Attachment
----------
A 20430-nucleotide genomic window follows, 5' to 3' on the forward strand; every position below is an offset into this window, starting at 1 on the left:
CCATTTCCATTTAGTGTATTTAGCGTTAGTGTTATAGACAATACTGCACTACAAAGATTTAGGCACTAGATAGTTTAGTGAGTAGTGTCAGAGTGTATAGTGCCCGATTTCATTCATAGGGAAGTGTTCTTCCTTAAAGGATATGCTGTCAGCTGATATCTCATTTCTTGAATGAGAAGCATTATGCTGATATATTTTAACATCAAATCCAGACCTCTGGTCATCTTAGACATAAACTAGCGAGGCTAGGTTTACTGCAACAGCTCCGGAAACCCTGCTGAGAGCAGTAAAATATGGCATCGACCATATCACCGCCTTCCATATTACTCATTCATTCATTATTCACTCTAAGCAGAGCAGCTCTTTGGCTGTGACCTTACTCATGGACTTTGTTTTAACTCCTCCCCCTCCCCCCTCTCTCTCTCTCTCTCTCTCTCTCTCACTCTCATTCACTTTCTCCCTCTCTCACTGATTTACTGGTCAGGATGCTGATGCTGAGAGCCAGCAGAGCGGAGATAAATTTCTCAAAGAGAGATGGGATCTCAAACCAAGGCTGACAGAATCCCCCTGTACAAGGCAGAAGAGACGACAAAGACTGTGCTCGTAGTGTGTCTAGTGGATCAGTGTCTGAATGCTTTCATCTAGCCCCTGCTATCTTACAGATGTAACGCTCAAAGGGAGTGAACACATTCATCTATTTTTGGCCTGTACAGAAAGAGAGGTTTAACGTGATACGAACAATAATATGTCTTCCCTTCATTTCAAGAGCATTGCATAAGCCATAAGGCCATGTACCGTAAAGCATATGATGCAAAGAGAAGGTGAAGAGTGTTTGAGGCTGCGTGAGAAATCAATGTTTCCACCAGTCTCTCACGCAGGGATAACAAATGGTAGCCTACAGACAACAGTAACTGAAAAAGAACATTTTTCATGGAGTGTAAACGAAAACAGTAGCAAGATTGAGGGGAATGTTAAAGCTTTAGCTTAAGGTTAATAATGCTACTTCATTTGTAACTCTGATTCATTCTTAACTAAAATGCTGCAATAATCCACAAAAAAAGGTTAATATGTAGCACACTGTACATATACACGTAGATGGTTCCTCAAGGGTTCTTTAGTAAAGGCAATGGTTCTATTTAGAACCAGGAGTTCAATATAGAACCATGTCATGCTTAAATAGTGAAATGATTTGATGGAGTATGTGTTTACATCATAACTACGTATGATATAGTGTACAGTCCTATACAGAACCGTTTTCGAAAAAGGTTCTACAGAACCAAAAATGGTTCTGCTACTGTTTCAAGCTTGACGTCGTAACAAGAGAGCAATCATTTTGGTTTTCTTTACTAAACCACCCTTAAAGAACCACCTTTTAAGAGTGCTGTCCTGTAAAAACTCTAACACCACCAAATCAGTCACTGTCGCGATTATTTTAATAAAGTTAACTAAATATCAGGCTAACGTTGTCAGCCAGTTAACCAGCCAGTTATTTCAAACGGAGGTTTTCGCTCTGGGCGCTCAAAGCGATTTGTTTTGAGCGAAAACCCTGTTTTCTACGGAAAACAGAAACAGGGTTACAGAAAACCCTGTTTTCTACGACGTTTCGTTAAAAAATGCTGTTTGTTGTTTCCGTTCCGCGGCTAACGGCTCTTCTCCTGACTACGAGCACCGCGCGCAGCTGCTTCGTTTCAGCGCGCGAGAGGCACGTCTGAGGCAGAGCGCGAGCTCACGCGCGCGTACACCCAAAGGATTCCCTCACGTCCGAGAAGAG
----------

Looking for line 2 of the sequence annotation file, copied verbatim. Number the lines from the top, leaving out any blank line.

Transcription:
CCATTTCCATTTAGTGTATTTAGCGTTAGTGTTATAGACAATACTGCACTACAAAGATTTAGGCACTAGATAGTTTAGTGAGTAGTGTCAGAGTGTATAGTGCCCGATTTCATTCATAGGGAAGTGTTCTTCCTTAAAGGATATGCTGTCAGCTGATATCTCATTTCTTGAATGAGAAGCATTATGCTGATATATTTTAACATCAAATCCAGACCTCTGGTCATCTTAGACATAAACTAGCGAGGCTAGGTTTACTGCAACAGCTCCGGAAACCCTGCTGAGAGCAGTAAAATATGGCATCGACCATATCACCGCCTTCCATATTACTCATTCATTCATTATTCACTCTAAGCAGAGCAGCTCTTTGGCTGTGACCTTACTCATGGACTTTGTTTTAACTCCTCCCCCTCCCCCCTCTCTCTCTCTCTCTCTCTCTCTCTCACTCTCATTCACTTTCTCCCTCTCTCACTGATTTACTGGTCAGGATGCTGATGCTGAGAGCCAGCAGAGCGGAGATAAATTTCTCAAAGAGAGATGGGATCTCAAACCAAGGCTGACAGAATCCCCCTGTACAAGGCAGAAGAGACGACAAAGACTGTGCTCGTAGTGTGTCTAGTGGATCAGTGTCTGAATGCTTTCATCTAGCCCCTGCTATCTTACAGATGTAACGCTCAAAGGGAGTGAACACATTCATCTATTTTTGGCCTGTACAGAAAGAGAGGTTTAACGTGATACGAACAATAATATGTCTTCCCTTCATTTCAAGAGCATTGCATAAGCCATAAGGCCATGTACCGTAAAGCATATGATGCAAAGAGAAGGTGAAGAGTGTTTGAGGCTGCGTGAGAAATCAATGTTTCCACCAGTCTCTCACGCAGGGATAACAAATGGTAGCCTACAGACAACAGTAACTGAAAAAGAACATTTTTCATGGAGTGTAAACGAAAACAGTAGCAAGATTGAGGGGAATGTTAAAGCTTTAGCTTAAGGTTAATAATGCTACTTCATTTGTAACTCTGATTCATTCTTAACTAAAATGCTGCAATAATCCACAAAAAAAGGTTAATATGTAGCACACTGTACATATACACGTAGATGGTTCCTCAAGGGTTCTTTAGTAAAGGCAATGGTTCTATTTAGAACCAGGAGTTCAATATAGAACCATGTCATGCTTAAATAGTGAAATGATTTGATGGAGTATGTGTTTACATCATAACTACGTATGATATAGTGTACAGTCCTATACAGAACCGTTTTCGAAAAAGGTTCTACAGAACCAAAAATGGTTCTGCTACTGTTTCAAGCTTGACGTCGTAACAAGAGAGCAATCATTTTGGTTTTCTTTACTAAACCACCCTTAAAGAACCACCTTTTAAGAGTGCTGTCCTGTAAAAACTCTAACACCACCAAATCAGTCACTGTCGCGATTATTTTAATAAAGTTAACTAAATATCAGGCTAACGTTGTCAGCCAGTTAACCAGCCAGTTATTTCAAACGGAGGTTTTCGCTCTGGGCGCTCAAAGCGATTTGTTTTGAGCGAAAACCCTGTTTTCTACGGAAAACAGAAACAGGGTTACAGAAAACCCTGTTTTCTACGACGTTTCGTTAAAAAATGCTGTTTGTTGTTTCCGTTCCGCGGCTAACGGCTCTTCTCCTGACTACGAGCACCGCGCGCAGCTGCTTCGTTTCAGCGCGCGAGAGGCACGTCTGAGGCAGAGCGCGAGCTCACGCGCGCGTACACCCAAAGGATTCCCTCACGTCCGAGAAGAG